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A Critical Analysis of Effectiveness of Tax Offences Control Mechanisms Under Rwandan Law

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par Charles KABERA
Kigali Independent University - LLB 2008

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III.1.13 Informing taxpayers of high risk areas

Letters advising taxpayers that the authority is aware of a specific risk and inviting a specific response should be sent to high risk taxpayers. Such letters have dual utility - they prompt compliant behaviour from the potentially non-compliant (deterrence) and they support the perception among the compliant that their compliance is not in vain, that is, wrongdoers are being pursued (reinforcement). The tax administration should also publish the entire programme of compliance activities on the on the website. This programme will serve to raise the awareness of taxation compliance.

III.1.14 Educating taxpayers to seek invoices from suppliers

To help improve the quality of the audit trail, the tax administration should conduct educational campaigns to encourage taxpayers to seek invoices/receipts from businesses/suppliers. The main argument being used to sell the idea to taxpayers is consumer protection - consumers will be informed that they have very little recourse if they pay cash for the goods and services when the goods and services turn out to be unsatisfactory. They should be encouraged to ask for invoices and receipts which are important evidence for the purchase and after-sale service. «Get it in Writing!» campaign is a good example of such an initiative. «Get it in Writing!» is a campaign to warn consumers of the risks involved in dealing with contractors who offer `under-the-table' cash deals and to explain why it is important to insist on a written contract and get receipts.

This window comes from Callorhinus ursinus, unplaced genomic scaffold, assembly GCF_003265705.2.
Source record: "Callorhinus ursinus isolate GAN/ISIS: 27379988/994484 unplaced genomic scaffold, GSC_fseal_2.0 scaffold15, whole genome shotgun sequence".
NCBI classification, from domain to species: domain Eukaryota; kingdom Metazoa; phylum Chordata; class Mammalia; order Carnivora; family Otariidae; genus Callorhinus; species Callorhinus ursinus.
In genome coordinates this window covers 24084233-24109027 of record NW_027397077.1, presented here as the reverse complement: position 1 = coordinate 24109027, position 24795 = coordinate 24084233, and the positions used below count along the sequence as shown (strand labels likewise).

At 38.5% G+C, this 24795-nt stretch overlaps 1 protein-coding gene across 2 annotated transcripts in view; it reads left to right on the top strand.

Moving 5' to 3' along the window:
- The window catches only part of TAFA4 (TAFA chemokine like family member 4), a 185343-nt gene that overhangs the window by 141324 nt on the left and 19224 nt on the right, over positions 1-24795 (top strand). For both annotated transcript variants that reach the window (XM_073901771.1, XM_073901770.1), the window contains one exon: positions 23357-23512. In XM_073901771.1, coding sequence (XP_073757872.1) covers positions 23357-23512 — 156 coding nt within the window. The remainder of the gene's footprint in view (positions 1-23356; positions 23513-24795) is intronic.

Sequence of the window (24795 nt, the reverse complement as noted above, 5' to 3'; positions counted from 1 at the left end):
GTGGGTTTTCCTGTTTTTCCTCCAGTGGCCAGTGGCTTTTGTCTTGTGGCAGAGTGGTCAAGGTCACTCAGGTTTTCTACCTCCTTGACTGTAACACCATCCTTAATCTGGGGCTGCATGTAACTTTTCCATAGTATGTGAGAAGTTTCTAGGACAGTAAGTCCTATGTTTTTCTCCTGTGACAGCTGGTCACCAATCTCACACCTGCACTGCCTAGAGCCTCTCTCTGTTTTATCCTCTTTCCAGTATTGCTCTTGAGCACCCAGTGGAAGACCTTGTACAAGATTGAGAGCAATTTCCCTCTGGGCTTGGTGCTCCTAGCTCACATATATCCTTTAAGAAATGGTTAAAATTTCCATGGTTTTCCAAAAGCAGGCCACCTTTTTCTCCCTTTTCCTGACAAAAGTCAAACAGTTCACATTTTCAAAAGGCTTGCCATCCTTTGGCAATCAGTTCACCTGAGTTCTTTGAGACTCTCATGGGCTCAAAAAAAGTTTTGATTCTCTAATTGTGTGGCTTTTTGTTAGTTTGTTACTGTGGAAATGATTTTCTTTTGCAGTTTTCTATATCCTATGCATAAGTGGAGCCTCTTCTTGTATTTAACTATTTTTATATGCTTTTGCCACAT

III.1.15 Publicising prosecution cases and penalties

The component of transparency that constitutes the strongest incentive for tax compliance is clearly the publicity given to prosecution and conviction of individual tax offenders87(*). Not only can publicity be used to heighten the perception that the likelihood of detection is high and hence encourage voluntary compliance, it also helps to improve the credibility of the tax administration by showing taxpayers that it can and will actively pursue those who choose to evade/avoid the law. Even company boards will realise that publicity, namely `naming and shaming' attacks on alleged tax avoiders will damage their reputations in the eyes of important stakeholders, which can lead to sharp short-term share price falls and the unwelcome attention of tax authority.

* 87 United States practices in Estimating and Publicising Tax Evasion, African Economic Policy Discussion Paper No 15, May 1995, P.9.

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